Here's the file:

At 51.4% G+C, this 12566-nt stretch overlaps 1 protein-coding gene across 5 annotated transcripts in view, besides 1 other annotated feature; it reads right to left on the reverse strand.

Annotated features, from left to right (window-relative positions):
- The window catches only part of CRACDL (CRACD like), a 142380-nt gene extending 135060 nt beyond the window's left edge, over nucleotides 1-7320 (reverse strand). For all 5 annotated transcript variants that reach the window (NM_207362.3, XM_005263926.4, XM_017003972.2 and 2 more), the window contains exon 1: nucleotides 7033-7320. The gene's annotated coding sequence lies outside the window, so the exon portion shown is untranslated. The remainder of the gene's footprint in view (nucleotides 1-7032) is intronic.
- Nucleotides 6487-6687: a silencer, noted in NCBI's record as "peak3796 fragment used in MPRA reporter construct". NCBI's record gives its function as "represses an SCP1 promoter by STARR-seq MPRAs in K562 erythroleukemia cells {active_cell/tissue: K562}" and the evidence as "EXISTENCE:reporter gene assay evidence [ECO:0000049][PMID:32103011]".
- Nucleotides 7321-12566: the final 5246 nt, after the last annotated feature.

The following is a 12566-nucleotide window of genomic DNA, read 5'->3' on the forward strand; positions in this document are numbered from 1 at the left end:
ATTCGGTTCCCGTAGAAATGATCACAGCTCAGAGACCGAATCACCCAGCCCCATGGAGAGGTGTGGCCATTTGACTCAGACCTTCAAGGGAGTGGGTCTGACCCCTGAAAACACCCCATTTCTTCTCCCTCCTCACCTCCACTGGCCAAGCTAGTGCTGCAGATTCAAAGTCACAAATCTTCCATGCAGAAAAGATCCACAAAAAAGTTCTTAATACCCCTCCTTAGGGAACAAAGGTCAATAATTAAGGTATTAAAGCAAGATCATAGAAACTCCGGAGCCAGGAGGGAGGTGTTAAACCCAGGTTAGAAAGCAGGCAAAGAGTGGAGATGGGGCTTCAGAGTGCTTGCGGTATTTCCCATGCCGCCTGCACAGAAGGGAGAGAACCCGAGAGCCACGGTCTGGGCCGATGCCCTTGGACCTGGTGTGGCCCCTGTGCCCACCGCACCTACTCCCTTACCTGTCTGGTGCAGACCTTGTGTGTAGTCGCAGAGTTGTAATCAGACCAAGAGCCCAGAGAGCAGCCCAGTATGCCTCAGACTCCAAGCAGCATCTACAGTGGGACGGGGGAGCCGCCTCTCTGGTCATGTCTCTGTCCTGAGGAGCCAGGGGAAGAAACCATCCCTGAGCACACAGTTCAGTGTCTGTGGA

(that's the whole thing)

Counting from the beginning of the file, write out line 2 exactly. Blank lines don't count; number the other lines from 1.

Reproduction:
Annotated features, from left to right (window-relative positions):